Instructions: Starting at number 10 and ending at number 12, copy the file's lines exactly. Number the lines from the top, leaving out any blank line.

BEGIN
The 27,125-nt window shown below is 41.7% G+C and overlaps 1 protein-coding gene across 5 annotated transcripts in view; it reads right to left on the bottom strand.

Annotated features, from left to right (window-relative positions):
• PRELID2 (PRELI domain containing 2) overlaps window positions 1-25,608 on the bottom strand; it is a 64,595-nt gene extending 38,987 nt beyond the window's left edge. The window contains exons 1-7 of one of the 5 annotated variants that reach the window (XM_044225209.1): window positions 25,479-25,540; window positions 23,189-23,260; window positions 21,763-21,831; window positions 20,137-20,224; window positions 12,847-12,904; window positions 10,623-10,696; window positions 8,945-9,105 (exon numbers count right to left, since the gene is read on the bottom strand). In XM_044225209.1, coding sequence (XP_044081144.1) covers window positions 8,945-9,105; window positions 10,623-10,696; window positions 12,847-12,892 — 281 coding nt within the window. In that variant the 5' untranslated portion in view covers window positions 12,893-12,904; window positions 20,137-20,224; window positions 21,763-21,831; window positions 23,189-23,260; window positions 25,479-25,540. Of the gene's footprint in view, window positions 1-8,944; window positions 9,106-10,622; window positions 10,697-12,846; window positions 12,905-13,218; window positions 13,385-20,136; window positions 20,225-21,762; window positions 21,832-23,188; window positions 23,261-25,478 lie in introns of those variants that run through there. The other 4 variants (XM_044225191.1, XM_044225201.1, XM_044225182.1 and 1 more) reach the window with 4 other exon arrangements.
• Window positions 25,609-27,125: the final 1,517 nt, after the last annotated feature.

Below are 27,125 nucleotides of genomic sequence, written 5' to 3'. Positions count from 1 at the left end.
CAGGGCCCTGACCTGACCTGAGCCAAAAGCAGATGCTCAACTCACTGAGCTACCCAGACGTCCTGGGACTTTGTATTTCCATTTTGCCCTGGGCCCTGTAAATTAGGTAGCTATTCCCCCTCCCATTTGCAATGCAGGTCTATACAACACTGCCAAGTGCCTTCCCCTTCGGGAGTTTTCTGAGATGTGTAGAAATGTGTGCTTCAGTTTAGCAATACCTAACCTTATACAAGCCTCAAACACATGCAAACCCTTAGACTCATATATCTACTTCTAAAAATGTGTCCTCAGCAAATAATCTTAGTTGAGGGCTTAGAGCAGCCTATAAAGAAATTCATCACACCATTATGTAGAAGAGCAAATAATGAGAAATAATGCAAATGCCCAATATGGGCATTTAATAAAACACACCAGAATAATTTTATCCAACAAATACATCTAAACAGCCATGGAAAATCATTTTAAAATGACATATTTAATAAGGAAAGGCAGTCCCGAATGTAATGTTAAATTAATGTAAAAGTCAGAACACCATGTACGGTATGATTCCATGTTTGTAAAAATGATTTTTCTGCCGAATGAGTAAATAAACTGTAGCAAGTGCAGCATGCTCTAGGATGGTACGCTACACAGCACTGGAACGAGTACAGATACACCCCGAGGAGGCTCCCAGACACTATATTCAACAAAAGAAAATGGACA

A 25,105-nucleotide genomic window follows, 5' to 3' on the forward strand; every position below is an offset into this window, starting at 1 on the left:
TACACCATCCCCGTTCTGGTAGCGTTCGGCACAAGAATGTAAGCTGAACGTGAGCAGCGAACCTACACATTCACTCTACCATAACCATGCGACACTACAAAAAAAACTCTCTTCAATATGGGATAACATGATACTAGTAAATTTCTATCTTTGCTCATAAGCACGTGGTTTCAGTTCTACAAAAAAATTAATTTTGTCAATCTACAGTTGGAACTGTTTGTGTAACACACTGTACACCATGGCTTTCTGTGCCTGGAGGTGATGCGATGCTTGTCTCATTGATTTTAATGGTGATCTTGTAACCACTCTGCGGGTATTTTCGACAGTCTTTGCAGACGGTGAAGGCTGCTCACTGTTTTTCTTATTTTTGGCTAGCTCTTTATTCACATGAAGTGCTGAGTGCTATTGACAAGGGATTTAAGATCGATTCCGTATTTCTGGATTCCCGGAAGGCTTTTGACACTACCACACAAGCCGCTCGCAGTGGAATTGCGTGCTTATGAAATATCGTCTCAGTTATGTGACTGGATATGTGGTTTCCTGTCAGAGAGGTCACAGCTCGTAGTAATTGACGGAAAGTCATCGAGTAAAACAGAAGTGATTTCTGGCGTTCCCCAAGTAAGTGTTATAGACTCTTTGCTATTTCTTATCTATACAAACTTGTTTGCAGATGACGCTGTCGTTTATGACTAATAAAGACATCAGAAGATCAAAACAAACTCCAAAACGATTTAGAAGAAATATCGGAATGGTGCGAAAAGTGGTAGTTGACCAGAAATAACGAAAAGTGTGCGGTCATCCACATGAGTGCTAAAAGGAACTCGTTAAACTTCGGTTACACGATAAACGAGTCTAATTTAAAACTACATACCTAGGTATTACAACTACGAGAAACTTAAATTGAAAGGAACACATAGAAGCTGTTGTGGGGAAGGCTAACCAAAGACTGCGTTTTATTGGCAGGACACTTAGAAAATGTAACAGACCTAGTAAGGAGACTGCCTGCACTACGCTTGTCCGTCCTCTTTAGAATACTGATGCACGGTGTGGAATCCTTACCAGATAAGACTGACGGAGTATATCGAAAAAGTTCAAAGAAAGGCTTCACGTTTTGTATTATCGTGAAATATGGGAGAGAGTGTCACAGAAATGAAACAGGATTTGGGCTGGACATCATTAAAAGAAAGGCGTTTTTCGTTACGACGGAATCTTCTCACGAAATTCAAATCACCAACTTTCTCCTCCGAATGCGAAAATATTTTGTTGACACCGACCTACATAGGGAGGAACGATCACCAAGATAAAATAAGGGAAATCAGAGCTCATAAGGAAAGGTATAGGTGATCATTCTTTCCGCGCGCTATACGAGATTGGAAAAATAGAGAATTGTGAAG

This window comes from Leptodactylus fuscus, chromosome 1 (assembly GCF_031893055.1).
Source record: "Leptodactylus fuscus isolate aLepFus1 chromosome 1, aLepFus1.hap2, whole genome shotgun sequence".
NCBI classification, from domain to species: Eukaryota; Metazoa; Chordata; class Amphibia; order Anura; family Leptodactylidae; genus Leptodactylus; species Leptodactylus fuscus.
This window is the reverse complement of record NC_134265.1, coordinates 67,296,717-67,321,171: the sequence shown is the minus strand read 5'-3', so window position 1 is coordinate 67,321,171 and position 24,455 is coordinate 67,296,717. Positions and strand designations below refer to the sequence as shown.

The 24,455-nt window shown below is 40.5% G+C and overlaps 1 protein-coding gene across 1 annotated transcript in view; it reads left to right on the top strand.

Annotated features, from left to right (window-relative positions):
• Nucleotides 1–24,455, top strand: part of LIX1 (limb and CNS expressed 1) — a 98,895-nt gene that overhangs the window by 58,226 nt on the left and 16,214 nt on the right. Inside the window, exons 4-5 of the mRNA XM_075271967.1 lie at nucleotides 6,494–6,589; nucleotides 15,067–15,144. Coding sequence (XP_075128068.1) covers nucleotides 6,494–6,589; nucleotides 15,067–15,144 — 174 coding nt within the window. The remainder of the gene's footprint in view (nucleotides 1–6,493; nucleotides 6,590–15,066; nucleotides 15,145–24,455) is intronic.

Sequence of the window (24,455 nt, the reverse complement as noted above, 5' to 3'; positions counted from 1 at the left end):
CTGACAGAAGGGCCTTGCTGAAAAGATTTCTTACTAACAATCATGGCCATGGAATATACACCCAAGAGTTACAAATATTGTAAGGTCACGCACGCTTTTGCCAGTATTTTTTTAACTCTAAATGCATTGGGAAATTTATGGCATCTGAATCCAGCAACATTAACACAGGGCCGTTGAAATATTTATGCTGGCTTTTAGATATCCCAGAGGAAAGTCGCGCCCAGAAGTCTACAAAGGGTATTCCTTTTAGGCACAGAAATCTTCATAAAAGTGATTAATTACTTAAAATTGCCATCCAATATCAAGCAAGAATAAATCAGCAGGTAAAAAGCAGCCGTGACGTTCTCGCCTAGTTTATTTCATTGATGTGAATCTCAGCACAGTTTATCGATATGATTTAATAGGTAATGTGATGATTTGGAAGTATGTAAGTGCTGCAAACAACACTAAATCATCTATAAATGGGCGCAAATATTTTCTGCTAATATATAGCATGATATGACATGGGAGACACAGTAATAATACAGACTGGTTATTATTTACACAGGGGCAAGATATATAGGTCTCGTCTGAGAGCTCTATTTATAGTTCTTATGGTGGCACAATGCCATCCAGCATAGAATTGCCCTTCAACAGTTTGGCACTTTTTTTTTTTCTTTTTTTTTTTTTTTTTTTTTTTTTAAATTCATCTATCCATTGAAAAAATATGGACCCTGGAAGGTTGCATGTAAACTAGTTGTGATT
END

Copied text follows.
Source record: "Leptodactylus fuscus isolate aLepFus1 chromosome 1, aLepFus1.hap2, whole genome shotgun sequence".
NCBI classification, from domain to species: Eukaryota; Metazoa; Chordata; class Amphibia; order Anura; family Leptodactylidae; genus Leptodactylus; species Leptodactylus fuscus.
This window is the reverse complement of record NC_134265.1, coordinates 67,296,717-67,321,171: the sequence shown is the minus strand read 5'-3', so window position 1 is coordinate 67,321,171 and position 24,455 is coordinate 67,296,717. Positions and strand designations below refer to the sequence as shown.